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Diseased deer found in Bedford County

Chronic wasting disease was found in a white-tailed deer recently in Bedford County. Once contracted CWD is a fatal disease.
Chronic wasting disease was found in a white-tailed deer recently in Bedford County. Once contracted CWD is a fatal disease.
Mark Sedlock

A white-tailed deer that was killed by a vehicle in Bedford County this fall has tested positive for chronic wasting disease (CWD). The deer, a 1 ½–year-old buck, was struck on Interstate 99 in November and sent for testing as part of Pennsylvania’s ongoing effort to monitor the prevalence and spread of CWD, which is fatal to members of the deer family, but, is not known to be transmitted to humans.

This positive test is unlikely to have much impact on hunters, but it serves as a reminder that CWD has been found in southcentral Pennsylvania. The PA Game Commission already has established perimeters around the sites where CWD was detected previously, and within the boundaries of these Disease Management Areas (DMAs), special rules apply to hunters and residents.

There are two DMAs in Pennsylvania, which are intended in part to contain and slow the spread of CWD. The buck that tested positive was killed within what is known as DMA 2, a 900-square-mile area that includes parts of Bedford, Blair, Cambria and Huntingdon counties. More precisely, the site where the buck was killed is between two sites where CWD was detected last year.

This is the first case of CWD detected in Pennsylvania this year, but not all of the samples collected this year have been tested. The Game Commission targeted collecting and testing 1,000 samples within in each DMA, as well as 3,000 samples from additional deer statewide.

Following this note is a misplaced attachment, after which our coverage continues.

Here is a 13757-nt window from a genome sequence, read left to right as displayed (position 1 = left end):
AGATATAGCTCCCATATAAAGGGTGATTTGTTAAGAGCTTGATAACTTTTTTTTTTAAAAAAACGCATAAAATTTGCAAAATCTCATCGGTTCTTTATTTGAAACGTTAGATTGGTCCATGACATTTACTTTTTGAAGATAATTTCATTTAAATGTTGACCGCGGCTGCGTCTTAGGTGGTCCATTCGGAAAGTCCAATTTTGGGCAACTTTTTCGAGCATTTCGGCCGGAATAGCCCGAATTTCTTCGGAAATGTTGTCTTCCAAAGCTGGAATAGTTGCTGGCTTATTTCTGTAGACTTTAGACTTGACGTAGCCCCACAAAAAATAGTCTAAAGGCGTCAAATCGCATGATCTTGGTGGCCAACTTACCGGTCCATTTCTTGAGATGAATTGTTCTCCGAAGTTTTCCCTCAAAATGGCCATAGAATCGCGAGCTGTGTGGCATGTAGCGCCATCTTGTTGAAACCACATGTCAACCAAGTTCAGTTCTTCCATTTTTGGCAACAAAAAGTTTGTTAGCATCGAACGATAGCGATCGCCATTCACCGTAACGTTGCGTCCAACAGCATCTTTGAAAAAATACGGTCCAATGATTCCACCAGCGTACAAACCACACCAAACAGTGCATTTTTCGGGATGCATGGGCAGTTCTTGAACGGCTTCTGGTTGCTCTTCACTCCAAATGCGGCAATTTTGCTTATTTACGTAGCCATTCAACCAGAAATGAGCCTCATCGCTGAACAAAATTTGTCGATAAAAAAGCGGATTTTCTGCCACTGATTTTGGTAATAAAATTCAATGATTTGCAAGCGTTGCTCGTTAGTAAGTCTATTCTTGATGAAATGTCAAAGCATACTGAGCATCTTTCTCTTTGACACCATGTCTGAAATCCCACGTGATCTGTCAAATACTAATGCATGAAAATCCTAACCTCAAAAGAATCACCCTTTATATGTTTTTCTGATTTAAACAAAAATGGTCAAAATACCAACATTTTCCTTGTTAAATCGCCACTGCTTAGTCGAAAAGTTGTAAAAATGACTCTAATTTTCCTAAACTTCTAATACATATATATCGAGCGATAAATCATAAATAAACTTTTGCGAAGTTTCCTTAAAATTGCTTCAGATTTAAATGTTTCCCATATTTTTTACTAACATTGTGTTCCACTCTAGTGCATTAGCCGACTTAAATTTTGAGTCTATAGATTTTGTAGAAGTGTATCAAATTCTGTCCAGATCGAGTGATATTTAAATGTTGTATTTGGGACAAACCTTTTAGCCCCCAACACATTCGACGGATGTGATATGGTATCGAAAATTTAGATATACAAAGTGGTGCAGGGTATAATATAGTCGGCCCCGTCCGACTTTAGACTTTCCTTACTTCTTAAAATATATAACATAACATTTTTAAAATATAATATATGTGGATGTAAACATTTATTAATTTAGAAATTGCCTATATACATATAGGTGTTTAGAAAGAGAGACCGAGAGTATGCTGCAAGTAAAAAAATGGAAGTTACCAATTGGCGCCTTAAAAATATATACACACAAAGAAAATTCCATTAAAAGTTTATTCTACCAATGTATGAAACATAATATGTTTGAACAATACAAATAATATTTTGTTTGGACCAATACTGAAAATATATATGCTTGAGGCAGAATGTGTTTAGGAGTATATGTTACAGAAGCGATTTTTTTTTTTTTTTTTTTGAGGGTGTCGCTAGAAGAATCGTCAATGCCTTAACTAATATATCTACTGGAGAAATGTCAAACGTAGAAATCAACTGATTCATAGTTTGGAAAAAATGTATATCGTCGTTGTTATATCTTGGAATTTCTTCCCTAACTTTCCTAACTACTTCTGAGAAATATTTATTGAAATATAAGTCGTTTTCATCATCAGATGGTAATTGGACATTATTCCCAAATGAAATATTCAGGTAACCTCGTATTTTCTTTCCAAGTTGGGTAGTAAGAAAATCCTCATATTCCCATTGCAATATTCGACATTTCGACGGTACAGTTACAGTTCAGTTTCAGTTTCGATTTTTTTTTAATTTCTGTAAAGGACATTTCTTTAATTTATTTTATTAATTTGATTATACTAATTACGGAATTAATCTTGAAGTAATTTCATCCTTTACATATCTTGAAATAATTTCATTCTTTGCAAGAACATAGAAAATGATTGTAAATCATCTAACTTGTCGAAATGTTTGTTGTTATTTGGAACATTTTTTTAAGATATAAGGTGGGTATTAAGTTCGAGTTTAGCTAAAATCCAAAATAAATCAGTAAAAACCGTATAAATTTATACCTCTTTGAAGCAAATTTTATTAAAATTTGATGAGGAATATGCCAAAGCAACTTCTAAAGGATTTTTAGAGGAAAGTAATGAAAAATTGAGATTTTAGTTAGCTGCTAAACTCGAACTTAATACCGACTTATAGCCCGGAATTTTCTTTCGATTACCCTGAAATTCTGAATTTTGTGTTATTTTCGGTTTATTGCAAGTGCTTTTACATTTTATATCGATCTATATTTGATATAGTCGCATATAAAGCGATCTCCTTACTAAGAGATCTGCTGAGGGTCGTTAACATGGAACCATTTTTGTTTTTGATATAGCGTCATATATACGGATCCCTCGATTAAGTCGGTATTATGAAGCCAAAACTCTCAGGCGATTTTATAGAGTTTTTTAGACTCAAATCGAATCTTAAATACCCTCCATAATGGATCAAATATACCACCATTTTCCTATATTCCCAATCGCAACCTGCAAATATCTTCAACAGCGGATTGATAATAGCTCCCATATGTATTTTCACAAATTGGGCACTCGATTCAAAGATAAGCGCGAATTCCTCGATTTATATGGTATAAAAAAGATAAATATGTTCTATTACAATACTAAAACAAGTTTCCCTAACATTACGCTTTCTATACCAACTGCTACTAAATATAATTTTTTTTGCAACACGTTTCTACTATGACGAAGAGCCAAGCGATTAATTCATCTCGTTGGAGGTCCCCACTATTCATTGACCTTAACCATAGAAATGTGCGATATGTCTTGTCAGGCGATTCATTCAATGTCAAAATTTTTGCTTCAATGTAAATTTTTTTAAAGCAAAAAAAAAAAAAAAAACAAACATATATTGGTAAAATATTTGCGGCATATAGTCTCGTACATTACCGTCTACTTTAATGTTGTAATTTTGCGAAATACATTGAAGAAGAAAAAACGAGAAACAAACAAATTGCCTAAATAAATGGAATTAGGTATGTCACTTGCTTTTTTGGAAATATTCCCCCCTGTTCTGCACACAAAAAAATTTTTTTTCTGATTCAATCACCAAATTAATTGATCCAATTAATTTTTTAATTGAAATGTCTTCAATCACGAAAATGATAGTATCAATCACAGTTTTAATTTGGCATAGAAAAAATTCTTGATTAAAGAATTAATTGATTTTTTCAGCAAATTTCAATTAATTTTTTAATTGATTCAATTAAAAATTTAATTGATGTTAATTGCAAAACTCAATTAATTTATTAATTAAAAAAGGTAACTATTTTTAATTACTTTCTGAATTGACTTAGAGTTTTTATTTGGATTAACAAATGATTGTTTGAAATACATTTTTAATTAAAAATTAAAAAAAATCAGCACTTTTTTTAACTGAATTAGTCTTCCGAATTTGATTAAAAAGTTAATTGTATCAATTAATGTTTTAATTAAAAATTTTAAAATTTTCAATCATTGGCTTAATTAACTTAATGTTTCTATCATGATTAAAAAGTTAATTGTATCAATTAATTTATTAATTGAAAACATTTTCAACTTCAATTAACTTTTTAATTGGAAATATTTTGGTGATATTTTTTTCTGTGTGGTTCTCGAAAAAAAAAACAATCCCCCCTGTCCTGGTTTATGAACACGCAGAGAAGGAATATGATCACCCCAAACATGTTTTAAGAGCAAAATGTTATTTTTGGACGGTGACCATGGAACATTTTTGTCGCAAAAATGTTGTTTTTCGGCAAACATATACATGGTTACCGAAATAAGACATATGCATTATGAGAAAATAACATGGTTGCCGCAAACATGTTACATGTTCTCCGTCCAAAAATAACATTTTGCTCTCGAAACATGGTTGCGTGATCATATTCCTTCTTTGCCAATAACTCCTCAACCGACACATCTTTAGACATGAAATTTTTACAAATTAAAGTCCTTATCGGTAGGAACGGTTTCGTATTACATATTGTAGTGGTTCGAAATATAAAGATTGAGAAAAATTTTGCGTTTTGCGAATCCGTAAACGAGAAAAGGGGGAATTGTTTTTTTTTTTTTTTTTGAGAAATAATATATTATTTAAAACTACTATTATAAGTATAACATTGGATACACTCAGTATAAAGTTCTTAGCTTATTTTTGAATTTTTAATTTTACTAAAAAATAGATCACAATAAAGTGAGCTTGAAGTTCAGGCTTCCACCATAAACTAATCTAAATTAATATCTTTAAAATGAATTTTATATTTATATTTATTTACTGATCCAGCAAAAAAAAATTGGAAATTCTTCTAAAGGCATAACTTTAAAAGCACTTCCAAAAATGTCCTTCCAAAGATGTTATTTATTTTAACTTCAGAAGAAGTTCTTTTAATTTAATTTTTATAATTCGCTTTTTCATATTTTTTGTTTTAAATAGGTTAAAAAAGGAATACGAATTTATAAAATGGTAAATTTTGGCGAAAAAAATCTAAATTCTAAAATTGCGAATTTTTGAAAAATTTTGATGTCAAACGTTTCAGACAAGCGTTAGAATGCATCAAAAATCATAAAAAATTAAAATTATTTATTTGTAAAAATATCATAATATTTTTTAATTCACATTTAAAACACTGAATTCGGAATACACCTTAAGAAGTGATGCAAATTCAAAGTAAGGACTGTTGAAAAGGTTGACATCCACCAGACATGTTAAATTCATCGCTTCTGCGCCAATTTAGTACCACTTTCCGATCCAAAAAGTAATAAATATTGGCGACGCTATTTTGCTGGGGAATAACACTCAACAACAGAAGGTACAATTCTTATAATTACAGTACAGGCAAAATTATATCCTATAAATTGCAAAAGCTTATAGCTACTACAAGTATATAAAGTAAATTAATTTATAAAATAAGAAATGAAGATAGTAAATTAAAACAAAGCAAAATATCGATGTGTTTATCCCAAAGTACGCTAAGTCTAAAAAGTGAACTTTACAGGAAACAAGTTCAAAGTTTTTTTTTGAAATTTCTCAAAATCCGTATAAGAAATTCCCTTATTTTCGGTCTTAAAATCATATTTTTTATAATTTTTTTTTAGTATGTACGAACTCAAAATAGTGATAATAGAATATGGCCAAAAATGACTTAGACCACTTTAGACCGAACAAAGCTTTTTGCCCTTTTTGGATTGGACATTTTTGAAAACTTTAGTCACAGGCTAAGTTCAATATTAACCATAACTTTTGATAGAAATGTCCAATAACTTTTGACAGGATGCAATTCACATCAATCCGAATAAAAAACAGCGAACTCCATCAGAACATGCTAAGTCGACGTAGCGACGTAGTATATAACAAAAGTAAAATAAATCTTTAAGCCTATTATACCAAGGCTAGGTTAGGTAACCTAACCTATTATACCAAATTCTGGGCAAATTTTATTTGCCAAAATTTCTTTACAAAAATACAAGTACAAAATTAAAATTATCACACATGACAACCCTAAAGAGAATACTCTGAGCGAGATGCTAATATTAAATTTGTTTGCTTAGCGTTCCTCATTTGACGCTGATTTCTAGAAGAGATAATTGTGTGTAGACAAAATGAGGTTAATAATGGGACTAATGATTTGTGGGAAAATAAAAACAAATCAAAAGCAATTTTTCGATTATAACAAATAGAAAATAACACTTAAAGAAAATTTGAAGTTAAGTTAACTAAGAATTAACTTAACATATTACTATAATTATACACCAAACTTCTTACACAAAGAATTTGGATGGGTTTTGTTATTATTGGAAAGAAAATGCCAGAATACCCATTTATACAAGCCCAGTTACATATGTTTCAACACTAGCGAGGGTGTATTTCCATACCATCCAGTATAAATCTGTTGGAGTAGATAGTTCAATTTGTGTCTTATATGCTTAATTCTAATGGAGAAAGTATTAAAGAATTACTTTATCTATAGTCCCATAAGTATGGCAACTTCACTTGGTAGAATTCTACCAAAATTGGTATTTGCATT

CWD was first detected in Pennsylvania in 2012 at a captive facility in Adams County. Subsequently, three free-ranging deer harvested by hunters during the 2012 season – two deer in Blair County and one in Bedford County – tested positive for CWD.

CWD is not a new disease. The disease is spread from deer to deer through direct and indirect contact. CWD attacks the brains of infected deer, elk and moose, and will eventually result in the death of the infected animal. There is no live test for CWD and no known cure. There also is no evidence CWD can be transmitted to humans, however, it is recommended the meat of infected animals not be consumed.

For more information on CWD, the rules applying within DMAs or what hunters can do to have harvested deer tested for CWD; visit the Game Commission’s website. Information can be found by clicking on the button titled “CWD Information” near the top of the homepage.

The PGC will continue to monitor for CWD and keep a watchful eye on test results. The simple fact CWD has been detected in Pennsylvania shouldn’t keep anybody from enjoying deer hunting, or venison from healthy deer.

Late-season deer hunting is now underway statewide and, in some parts of the state, deer hunting is open through the last Saturday in January.

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